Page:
I didn't have such a wonderful time at law school because I felt the administration and much of the faculty weren't honest when it came to the study of law and more importantly, our job opportunities. There was one law professor who was a shining light because he told it like it was and was just up front and honest with people. His name is Bernie Corr. I don't mind the C+ in Civil Procedure because he told us that some of us were getting that grade and I did better with him in two other classes.
History has shown that I love people who are upfront and honest about things and I show less love for those who hide the ball.
When it came time to a Bankruptcy seminar course, he told us that any changes in bankruptcy are a boon to bankruptcy law and was insisting that many of these changes might have to do with making money for bankruptcy attorneys.
Every 6-7 years every retirement plan has to be restated into a new plan document and every few years, there needs to be ancillary amendments. I admit that I steal professor Corr's line that all these amendments and restatements are to keep ERISA attorneys like me employed. Seriously, retirement plan laws change and plans have to be amended to reflect that.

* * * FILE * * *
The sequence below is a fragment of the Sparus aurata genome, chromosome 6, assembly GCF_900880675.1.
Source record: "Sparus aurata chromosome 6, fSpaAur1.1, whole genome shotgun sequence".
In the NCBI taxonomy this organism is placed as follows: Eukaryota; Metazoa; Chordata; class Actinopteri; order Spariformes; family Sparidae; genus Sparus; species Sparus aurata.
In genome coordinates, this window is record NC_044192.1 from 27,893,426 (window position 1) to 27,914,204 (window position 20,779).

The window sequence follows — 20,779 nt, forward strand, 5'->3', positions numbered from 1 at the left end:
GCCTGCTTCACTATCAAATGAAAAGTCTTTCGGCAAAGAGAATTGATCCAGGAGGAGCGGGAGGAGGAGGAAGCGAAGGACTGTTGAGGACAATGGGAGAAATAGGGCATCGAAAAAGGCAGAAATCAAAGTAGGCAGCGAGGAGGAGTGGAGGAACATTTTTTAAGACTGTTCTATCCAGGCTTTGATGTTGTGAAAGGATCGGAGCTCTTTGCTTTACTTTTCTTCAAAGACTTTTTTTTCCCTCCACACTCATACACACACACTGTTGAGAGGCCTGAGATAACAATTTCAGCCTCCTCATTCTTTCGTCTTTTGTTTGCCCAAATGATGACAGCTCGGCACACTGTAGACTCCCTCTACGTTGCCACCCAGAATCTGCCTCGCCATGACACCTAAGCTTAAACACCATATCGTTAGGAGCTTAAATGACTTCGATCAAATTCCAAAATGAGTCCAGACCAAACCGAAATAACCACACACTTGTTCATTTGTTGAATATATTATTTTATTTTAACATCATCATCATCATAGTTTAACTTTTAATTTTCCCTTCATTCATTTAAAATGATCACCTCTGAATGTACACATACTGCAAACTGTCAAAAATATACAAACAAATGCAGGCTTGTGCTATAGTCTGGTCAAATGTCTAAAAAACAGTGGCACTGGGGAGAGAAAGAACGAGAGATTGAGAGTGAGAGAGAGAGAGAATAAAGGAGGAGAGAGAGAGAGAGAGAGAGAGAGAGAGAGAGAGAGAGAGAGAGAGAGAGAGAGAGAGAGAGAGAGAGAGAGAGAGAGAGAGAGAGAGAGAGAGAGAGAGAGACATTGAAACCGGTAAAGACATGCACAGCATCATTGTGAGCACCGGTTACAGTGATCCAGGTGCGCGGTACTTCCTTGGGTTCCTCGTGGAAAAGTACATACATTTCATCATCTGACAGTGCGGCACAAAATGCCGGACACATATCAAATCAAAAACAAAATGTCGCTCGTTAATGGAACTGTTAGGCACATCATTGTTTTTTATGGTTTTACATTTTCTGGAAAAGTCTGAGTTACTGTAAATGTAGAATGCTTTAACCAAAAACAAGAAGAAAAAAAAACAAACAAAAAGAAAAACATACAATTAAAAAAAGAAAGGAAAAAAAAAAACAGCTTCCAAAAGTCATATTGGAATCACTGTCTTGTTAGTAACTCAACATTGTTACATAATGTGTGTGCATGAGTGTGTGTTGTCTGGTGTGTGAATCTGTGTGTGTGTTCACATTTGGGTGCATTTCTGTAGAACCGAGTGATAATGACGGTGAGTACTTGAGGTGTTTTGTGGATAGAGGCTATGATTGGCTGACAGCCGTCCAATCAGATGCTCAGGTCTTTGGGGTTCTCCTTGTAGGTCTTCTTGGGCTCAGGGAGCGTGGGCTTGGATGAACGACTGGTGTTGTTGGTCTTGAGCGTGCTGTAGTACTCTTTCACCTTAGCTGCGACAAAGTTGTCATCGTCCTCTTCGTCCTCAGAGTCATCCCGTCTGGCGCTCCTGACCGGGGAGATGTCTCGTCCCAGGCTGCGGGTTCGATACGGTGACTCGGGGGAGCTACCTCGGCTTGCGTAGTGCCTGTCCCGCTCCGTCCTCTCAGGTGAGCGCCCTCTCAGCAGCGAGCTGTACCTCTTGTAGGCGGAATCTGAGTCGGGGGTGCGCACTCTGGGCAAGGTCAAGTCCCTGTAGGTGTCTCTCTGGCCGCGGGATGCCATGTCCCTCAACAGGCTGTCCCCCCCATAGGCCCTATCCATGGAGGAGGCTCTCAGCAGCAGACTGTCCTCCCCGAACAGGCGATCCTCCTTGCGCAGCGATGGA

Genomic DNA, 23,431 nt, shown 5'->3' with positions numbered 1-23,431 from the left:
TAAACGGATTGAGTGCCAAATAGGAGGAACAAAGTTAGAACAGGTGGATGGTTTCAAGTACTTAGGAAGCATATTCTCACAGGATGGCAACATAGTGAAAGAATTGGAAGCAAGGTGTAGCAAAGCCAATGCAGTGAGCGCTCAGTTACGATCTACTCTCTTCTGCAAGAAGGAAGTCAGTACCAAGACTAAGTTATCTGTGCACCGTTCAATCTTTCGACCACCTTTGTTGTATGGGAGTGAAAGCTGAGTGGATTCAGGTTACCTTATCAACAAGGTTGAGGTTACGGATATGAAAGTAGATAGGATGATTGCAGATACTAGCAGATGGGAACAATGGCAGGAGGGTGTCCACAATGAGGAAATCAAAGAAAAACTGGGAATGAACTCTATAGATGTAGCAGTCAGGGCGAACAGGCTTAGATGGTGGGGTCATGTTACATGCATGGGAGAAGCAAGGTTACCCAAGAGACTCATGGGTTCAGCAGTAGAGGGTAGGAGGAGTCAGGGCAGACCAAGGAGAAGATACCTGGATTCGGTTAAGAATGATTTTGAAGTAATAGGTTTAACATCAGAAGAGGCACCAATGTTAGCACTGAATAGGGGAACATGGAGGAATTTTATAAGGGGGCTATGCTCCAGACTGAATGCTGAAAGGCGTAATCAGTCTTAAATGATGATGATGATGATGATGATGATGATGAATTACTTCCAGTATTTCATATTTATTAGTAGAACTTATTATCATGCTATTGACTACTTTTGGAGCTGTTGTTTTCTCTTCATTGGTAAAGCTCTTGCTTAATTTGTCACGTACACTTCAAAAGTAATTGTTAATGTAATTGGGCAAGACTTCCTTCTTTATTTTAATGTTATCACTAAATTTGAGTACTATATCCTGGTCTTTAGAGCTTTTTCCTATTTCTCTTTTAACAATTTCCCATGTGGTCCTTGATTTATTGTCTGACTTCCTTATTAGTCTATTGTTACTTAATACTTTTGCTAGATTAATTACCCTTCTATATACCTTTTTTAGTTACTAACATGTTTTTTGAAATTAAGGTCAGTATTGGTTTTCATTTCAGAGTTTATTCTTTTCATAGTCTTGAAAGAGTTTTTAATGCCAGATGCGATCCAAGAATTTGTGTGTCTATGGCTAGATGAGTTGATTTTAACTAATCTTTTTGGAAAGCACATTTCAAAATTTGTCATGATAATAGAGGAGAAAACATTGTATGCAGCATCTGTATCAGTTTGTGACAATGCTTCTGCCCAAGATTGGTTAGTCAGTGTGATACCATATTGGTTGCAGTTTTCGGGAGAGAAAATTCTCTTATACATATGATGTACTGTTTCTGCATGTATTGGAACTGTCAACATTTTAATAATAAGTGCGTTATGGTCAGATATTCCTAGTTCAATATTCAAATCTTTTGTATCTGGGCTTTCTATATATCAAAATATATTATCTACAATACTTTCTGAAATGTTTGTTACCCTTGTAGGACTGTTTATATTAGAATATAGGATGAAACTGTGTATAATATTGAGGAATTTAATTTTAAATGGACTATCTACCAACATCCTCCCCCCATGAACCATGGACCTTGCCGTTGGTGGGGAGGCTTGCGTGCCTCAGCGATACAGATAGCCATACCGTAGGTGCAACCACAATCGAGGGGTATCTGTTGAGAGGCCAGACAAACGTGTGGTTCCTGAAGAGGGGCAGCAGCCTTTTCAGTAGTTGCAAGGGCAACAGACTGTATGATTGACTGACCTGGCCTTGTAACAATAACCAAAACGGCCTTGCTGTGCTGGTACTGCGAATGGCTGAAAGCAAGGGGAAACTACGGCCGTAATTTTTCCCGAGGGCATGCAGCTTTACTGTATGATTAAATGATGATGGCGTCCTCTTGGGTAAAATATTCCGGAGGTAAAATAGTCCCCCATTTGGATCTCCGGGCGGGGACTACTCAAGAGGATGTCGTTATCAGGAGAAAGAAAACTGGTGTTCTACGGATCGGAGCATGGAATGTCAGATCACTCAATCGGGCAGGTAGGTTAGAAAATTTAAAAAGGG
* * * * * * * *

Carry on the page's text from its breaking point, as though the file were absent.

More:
For the past 10 years, there has been a host of plan restatements and ancillary amendments that have been required for all retirement plan sponsors. There have been so many ancillary amendments, that even I have to keep a full checklist of what was done. Plan sponsors are in worse shape because many don't have all the ancillary amendments (whether they were done or nor and whether they were actually signed or not) and the Internal Revenue Service (IRS) knows that especially when it comes to plan audits. Not having all the required plan amendments and restatements is an excellent way for the IRS to make a few shekels on penalties when auditing a plan.
So it's a good idea for a plan sponsor to take inventory of their plan documents and amendments to make sure they have a set that are up to date and correctly dated. If not, a submission to the IRS' voluntary compliance program beats getting penalized on an audit because it costs a lot less.